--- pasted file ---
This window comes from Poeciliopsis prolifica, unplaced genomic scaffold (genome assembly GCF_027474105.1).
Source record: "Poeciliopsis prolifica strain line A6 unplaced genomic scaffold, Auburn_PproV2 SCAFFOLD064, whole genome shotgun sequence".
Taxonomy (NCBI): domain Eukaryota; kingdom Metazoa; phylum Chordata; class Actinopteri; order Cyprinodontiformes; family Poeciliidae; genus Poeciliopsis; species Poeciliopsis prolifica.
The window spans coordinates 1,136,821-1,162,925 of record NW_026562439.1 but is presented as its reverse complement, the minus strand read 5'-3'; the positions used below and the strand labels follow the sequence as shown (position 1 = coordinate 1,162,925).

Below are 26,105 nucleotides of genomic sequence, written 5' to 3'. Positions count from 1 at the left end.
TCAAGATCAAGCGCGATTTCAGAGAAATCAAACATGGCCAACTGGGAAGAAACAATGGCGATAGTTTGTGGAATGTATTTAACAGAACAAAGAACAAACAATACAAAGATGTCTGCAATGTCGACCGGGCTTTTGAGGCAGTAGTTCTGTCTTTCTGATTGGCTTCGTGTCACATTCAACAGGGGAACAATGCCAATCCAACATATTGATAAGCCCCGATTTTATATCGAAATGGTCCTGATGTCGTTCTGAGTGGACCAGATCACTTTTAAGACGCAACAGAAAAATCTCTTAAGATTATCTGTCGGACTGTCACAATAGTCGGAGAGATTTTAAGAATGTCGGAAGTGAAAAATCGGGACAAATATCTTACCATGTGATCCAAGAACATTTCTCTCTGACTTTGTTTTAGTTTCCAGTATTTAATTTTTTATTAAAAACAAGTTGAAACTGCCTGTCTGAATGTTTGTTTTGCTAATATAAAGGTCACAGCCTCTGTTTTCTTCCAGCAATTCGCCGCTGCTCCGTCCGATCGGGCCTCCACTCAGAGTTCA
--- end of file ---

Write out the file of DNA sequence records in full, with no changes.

This window comes from Poeciliopsis prolifica, unplaced genomic scaffold (genome assembly GCF_027474105.1).
Source record: "Poeciliopsis prolifica strain line A6 unplaced genomic scaffold, Auburn_PproV2 SCAFFOLD064, whole genome shotgun sequence".
Taxonomy (NCBI): domain Eukaryota; kingdom Metazoa; phylum Chordata; class Actinopteri; order Cyprinodontiformes; family Poeciliidae; genus Poeciliopsis; species Poeciliopsis prolifica.
The window spans coordinates 1,136,821-1,162,925 of record NW_026562439.1 but is presented as its reverse complement, the minus strand read 5'-3'; the positions used below and the strand labels follow the sequence as shown (position 1 = coordinate 1,162,925).

Below are 26,105 nucleotides of genomic sequence, written 5' to 3'. Positions count from 1 at the left end.
TCAAGATCAAGCGCGATTTCAGAGAAATCAAACATGGCCAACTGGGAAGAAACAATGGCGATAGTTTGTGGAATGTATTTAACAGAACAAAGAACAAACAATACAAAGATGTCTGCAATGTCGACCGGGCTTTTGAGGCAGTAGTTCTGTCTTTCTGATTGGCTTCGTGTCACATTCAACAGGGGAACAATGCCAATCCAACATATTGATAAGCCCCGATTTTATATCGAAATGGTCCTGATGTCGTTCTGAGTGGACCAGATCACTTTTAAGACGCAACAGAAAAATCTCTTAAGATTATCTGTCGGACTGTCACAATAGTCGGAGAGATTTTAAGAATGTCGGAAGTGAAAAATCGGGACAAATATCTTACCATGTGATCCAAGAACATTTCTCTCTGACTTTGTTTTAGTTTCCAGTATTTAATTTTTTATTAAAAACAAGTTGAAACTGCCTGTCTGAATGTTTGTTTTGCTAATATAAAGGTCACAGCCTCTGTTTTCTTCCAGCAATTCGCCGCTGCTCCGTCCGATCGGGCCTCCACTCAGAGTTCA